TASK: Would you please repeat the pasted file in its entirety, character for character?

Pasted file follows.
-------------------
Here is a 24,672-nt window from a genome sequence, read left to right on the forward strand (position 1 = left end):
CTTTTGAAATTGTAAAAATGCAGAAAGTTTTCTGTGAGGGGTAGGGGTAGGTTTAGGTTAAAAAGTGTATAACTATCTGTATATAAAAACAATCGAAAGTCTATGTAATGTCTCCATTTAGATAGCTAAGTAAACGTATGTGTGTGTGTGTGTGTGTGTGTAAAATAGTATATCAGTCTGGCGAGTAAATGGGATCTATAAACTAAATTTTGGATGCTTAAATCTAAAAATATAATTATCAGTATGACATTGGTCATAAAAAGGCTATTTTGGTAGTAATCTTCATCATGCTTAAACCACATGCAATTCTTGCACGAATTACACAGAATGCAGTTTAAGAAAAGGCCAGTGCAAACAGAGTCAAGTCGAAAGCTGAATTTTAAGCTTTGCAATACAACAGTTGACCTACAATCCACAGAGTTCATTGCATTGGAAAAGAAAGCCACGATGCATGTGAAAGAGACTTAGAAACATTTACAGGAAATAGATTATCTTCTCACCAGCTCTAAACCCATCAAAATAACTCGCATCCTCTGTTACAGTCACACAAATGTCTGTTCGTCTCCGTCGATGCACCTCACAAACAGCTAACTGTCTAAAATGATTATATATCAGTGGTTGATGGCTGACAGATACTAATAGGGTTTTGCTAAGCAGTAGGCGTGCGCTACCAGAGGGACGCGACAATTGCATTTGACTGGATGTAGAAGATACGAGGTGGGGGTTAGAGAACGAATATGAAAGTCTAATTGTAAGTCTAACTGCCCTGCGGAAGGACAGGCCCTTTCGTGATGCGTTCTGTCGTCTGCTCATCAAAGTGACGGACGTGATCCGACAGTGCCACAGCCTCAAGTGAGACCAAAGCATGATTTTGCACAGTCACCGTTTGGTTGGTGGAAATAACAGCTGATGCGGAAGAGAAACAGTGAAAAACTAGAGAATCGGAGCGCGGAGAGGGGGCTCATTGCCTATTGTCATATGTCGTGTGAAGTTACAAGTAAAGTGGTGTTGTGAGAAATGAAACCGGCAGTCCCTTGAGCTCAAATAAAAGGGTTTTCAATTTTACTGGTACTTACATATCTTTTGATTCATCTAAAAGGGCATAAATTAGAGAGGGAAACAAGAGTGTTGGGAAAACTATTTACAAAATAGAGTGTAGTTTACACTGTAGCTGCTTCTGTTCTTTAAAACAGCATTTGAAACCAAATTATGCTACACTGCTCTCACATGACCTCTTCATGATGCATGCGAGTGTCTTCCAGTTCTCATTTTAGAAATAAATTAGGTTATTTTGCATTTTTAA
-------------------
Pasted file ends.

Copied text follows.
Here is a 24,672-nt window from a genome sequence, read left to right on the forward strand (position 1 = left end):
CTTTTGAAATTGTAAAAATGCAGAAAGTTTTCTGTGAGGGGTAGGGGTAGGTTTAGGTTAAAAAGTGTATAACTATCTGTATATAAAAACAATCGAAAGTCTATGTAATGTCTCCATTTAGATAGCTAAGTAAACGTATGTGTGTGTGTGTGTGTGTGTGTAAAATAGTATATCAGTCTGGCGAGTAAATGGGATCTATAAACTAAATTTTGGATGCTTAAATCTAAAAATATAATTATCAGTATGACATTGGTCATAAAAAGGCTATTTTGGTAGTAATCTTCATCATGCTTAAACCACATGCAATTCTTGCACGAATTACACAGAATGCAGTTTAAGAAAAGGCCAGTGCAAACAGAGTCAAGTCGAAAGCTGAATTTTAAGCTTTGCAATACAACAGTTGACCTACAATCCACAGAGTTCATTGCATTGGAAAAGAAAGCCACGATGCATGTGAAAGAGACTTAGAAACATTTACAGGAAATAGATTATCTTCTCACCAGCTCTAAACCCATCAAAATAACTCGCATCCTCTGTTACAGTCACACAAATGTCTGTTCGTCTCCGTCGATGCACCTCACAAACAGCTAACTGTCTAAAATGATTATATATCAGTGGTTGATGGCTGACAGATACTAATAGGGTTTTGCTAAGCAGTAGGCGTGCGCTACCAGAGGGACGCGACAATTGCATTTGACTGGATGTAGAAGATACGAGGTGGGGGTTAGAGAACGAATATGAAAGTCTAATTGTAAGTCTAACTGCCCTGCGGAAGGACAGGCCCTTTCGTGATGCGTTCTGTCGTCTGCTCATCAAAGTGACGGACGTGATCCGACAGTGCCACAGCCTCAAGTGAGACCAAAGCATGATTTTGCACAGTCACCGTTTGGTTGGTGGAAATAACAGCTGATGCGGAAGAGAAACAGTGAAAAACTAGAGAATCGGAGCGCGGAGAGGGGGCTCATTGCCTATTGTCATATGTCGTGTGAAGTTACAAGTAAAGTGGTGTTGTGAGAAATGAAACCGGCAGTCCCTTGAGCTCAAATAAAAGGGTTTTCAATTTTACTGGTACTTACATATCTTTTGATTCATCTAAAAGGGCATAAATTAGAGAGGGAAACAAGAGTGTTGGGAAAACTATTTACAAAATAGAGTGTAGTTTACACTGTAGCTGCTTCTGTTCTTTAAAACAGCATTTGAAACCAAATTATGCTACACTGCTCTCACATGACCTCTTCATGATGCATGCGAGTGTCTTCCAGTTCTCATTTTAGAAATAAATTAGGTTATTTTGCATTTTTAA